Your Weekly Checkup: Should You Get Lasik Surgery?

“Your Weekly Checkup” is our online column by Dr. Douglas Zipes, an internationally acclaimed cardiologist, professor, author, inventor, and authority on pacing and electrophysiology. Dr. Zipes is also a contributor to The Saturday Evening Post print magazine. Subscribe to receive thoughtful articles, new fiction, health and wellness advice, and gems from our archive. 

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I have worn glasses since I was a teenager and have often been tempted to undergo a Lasik procedure to get rid of them. After reading the latest articles, I’m glad I didn’t.

Lasik, an abbreviation for laser-assisted in situ keratomileusis, refers to a type of surgery to correct near (myopia), far (hyperopia) and blurred (astigmatism) visual abnormalities. Ophthalmologists use a laser to reshape the cornea, the clear round dome covering the front of the eye, to improve its focus of light on the retina at the back of the eye.

The Food and Drug Administration approved the first lasers to correct vision in the 1990s. Roughly 9.5 million Americans have had laser eye surgery to rid themselves of glasses and contact lenses. Because of adverse side effects, the procedure has lost popularity for many in the U.S., dropping from about 1.5 million surgeries in 2007 to 604,000 in 2015, but has rebounded to about 700,000 surgeries last year, according to the New York Times.

Complaints of bad outcomes after Lasik surgery date back at least ten years, when patients complained of eye pain, blurred or double vision, with a rare person even being driven to suicide. A recent study updated those adverse events, finding that, while Lasik surgery decreased the prevalence of preoperative visual symptoms and dry eyes, nearly half of the participants reported new visual symptoms after surgery and almost one-third developed dry eyes for the first time. The authors noted that “patients undergoing Lasik surgery should be adequately counseled about the possibility of developing new visual symptoms after surgery before undergoing this elective procedure.”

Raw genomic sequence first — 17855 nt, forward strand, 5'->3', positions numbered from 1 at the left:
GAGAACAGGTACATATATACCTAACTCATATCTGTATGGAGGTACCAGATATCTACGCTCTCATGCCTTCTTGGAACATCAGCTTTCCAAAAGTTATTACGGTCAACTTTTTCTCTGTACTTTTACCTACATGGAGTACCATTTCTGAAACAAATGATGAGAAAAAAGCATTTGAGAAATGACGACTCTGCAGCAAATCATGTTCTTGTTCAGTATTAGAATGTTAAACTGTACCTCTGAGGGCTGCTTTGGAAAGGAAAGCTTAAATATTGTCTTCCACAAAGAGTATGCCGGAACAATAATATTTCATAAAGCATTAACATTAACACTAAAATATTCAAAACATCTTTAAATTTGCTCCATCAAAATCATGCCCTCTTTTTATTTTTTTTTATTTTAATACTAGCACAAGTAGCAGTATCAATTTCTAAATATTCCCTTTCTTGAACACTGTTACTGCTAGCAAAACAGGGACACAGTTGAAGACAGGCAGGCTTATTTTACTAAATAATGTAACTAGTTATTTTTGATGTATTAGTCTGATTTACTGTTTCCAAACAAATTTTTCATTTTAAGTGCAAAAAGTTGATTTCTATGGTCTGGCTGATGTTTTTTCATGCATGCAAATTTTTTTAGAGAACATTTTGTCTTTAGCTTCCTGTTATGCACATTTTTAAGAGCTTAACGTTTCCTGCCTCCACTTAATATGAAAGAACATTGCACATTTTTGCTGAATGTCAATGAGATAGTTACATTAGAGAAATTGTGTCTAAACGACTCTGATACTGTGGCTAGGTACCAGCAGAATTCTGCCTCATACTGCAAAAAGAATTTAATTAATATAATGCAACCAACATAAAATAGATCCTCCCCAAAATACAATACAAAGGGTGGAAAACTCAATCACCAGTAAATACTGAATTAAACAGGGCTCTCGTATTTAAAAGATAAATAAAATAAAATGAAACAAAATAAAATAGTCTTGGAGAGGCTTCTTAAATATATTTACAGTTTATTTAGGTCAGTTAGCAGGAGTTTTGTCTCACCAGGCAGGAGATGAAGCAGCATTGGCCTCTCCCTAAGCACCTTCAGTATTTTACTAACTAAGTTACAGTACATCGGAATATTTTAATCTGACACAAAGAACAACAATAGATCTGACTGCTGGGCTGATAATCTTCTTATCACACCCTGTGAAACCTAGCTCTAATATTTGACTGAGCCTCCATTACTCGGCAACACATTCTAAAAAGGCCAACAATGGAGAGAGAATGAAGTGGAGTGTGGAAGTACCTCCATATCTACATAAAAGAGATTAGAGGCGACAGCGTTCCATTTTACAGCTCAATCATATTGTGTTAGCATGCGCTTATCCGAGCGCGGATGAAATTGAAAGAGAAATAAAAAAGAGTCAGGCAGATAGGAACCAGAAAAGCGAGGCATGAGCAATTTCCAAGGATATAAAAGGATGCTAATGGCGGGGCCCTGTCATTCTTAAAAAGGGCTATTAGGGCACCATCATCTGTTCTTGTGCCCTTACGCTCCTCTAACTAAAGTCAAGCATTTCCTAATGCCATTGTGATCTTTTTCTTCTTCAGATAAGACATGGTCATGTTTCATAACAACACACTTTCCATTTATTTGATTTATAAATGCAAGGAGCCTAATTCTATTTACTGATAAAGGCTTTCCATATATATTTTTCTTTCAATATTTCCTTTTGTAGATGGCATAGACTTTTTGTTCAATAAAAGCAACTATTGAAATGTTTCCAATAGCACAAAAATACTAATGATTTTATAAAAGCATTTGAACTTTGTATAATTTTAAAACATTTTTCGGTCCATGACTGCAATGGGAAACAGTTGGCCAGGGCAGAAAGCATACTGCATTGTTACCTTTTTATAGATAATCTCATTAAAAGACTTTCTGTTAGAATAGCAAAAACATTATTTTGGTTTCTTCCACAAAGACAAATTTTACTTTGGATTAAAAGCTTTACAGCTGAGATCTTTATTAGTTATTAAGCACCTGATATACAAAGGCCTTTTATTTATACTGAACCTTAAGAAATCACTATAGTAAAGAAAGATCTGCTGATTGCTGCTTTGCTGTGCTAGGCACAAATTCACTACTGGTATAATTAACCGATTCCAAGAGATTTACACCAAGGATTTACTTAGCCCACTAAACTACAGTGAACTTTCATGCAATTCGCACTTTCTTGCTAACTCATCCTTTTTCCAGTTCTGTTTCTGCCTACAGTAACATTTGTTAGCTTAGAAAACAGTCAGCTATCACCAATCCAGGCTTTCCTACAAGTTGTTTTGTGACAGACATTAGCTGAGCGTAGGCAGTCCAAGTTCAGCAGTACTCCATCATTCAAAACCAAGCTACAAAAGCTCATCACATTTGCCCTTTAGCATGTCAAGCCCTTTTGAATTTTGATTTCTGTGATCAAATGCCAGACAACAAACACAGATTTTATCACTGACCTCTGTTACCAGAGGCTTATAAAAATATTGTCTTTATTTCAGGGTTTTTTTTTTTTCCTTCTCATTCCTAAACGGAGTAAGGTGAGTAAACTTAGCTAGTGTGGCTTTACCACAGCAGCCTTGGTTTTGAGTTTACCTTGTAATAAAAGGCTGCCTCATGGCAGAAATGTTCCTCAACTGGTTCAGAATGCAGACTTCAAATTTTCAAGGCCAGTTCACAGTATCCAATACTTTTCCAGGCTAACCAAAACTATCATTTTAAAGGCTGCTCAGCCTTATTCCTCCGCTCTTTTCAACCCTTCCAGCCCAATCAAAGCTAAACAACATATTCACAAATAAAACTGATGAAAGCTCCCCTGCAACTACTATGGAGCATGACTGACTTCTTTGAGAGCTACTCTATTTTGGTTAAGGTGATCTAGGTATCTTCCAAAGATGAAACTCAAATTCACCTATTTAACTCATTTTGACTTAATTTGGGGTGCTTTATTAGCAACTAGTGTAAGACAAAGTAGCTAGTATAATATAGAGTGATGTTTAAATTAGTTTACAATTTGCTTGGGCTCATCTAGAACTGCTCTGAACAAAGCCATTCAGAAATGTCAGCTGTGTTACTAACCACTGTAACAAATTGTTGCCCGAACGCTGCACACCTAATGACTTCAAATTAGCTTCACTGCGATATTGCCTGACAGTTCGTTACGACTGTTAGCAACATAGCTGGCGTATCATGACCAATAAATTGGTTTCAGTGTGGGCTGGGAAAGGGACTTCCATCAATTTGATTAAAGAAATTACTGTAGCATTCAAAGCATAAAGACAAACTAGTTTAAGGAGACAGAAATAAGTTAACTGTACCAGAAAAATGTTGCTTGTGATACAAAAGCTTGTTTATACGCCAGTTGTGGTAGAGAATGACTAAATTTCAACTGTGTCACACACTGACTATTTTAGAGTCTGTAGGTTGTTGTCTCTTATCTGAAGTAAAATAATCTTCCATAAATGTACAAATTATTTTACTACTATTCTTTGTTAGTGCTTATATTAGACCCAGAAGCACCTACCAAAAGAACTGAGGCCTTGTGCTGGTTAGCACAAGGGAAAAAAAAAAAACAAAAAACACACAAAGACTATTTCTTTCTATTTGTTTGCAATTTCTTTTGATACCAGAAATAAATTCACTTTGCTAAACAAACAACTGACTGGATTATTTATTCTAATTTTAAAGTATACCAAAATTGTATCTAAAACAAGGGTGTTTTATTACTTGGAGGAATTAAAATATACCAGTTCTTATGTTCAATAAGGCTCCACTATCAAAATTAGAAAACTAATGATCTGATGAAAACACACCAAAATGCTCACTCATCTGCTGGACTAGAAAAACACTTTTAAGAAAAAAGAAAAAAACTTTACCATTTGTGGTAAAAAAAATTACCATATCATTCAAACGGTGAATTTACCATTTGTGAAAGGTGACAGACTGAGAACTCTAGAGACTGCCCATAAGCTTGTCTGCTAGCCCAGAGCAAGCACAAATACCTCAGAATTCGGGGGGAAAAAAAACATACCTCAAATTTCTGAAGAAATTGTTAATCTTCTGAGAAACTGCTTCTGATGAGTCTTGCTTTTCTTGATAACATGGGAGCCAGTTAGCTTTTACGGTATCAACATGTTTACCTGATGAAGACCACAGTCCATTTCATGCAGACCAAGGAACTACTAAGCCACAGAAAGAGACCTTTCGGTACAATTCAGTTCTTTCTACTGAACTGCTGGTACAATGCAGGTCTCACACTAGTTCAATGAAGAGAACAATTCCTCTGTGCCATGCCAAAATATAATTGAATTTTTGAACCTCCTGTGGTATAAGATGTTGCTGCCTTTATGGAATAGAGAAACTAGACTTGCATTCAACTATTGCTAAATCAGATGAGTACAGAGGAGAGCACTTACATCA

Most Lasik surgeons maintain that soreness, dry eyes, double vision, and other visual problems usually subside within months, and that the risk of serious long term adverse events is uncommon. A review of almost 100 Lasik articles several years ago found that only 1.2% (129/9726) of patients were dissatisfied with their Lasik surgery and that symptoms like halos and excessive glare may worsen in the short term but improved over time, except in the rare patient. But even five years later, some patients may experience dry eyes at times, painful or sore eyes, sensitivity to light, or difficulty driving at night, according to a 2016 study.

Whether to have Lasik surgery is a personal decision. Before deciding, you should consider that modern lasers have improved patient-reported visual outcomes, but undertaking a surgical procedure still has some perils, especially when attempting to correct a problem easily solved by glasses or contact lenses.

Doctors joke that the only “minor surgical procedure” is that being done on someone else. For me, life has enough risks and unknowns without looking for more; I think I’ll keep wearing my glasses.